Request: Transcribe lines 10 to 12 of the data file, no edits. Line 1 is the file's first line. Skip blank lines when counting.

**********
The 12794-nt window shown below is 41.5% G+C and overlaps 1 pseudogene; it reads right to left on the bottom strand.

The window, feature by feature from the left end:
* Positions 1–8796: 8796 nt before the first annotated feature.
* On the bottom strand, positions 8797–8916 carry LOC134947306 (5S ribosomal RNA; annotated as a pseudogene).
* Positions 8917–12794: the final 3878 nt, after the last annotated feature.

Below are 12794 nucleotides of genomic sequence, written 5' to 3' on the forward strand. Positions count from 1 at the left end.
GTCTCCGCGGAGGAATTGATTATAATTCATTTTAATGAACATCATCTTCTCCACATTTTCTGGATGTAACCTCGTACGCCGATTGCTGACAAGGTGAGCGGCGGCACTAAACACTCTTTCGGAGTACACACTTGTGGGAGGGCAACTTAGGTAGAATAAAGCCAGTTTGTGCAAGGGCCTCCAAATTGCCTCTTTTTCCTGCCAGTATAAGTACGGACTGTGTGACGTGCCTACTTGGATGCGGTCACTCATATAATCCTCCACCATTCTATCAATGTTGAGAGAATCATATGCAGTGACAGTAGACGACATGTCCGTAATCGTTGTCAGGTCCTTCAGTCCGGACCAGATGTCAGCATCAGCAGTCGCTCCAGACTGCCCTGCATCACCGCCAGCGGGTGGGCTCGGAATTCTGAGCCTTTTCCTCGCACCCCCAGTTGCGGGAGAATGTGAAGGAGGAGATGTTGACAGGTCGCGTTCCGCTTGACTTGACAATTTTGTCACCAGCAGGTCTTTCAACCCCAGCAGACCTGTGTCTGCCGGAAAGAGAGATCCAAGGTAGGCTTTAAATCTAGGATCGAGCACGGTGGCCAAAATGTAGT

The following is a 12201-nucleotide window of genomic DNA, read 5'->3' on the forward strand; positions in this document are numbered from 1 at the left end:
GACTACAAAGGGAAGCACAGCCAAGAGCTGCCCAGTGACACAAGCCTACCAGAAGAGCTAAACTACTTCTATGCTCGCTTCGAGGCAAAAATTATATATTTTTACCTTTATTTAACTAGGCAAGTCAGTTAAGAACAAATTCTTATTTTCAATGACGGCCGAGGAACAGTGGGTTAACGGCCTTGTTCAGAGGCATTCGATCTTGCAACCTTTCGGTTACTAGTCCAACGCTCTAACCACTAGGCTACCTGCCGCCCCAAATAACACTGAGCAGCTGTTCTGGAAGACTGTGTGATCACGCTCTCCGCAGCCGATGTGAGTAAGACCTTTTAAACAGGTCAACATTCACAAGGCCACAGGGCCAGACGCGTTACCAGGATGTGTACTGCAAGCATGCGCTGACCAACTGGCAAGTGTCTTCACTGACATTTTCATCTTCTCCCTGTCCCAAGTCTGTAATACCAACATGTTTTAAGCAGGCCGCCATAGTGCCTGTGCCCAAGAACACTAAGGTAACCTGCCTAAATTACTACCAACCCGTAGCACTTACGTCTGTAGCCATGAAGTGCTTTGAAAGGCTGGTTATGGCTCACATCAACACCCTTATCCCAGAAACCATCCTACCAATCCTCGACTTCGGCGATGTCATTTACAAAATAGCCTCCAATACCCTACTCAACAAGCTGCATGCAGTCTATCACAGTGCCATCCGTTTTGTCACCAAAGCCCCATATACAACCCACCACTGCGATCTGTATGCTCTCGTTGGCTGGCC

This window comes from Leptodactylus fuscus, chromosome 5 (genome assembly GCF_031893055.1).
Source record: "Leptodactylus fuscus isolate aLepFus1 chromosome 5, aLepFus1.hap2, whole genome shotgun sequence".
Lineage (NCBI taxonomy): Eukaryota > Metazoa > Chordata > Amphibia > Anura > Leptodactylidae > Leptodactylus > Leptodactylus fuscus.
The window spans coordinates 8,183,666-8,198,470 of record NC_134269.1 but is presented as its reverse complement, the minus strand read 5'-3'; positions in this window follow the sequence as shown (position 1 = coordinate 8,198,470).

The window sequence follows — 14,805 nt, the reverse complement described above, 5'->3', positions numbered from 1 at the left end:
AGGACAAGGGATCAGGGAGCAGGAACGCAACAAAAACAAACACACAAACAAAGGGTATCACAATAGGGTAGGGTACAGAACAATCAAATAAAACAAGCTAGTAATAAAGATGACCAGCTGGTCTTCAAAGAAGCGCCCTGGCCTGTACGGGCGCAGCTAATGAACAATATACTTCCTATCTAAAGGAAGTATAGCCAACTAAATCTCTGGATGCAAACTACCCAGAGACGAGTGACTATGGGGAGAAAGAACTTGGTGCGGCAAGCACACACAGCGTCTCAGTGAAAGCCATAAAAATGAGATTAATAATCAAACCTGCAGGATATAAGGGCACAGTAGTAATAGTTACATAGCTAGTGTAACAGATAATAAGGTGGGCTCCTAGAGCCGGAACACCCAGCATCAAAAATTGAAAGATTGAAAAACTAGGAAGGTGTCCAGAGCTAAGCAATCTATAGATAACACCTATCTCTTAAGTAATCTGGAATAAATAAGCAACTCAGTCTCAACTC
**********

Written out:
This window comes from Leptodactylus fuscus, chromosome 5 (genome assembly GCF_031893055.1).
Source record: "Leptodactylus fuscus isolate aLepFus1 chromosome 5, aLepFus1.hap2, whole genome shotgun sequence".
Lineage (NCBI taxonomy): Eukaryota > Metazoa > Chordata > Amphibia > Anura > Leptodactylidae > Leptodactylus > Leptodactylus fuscus.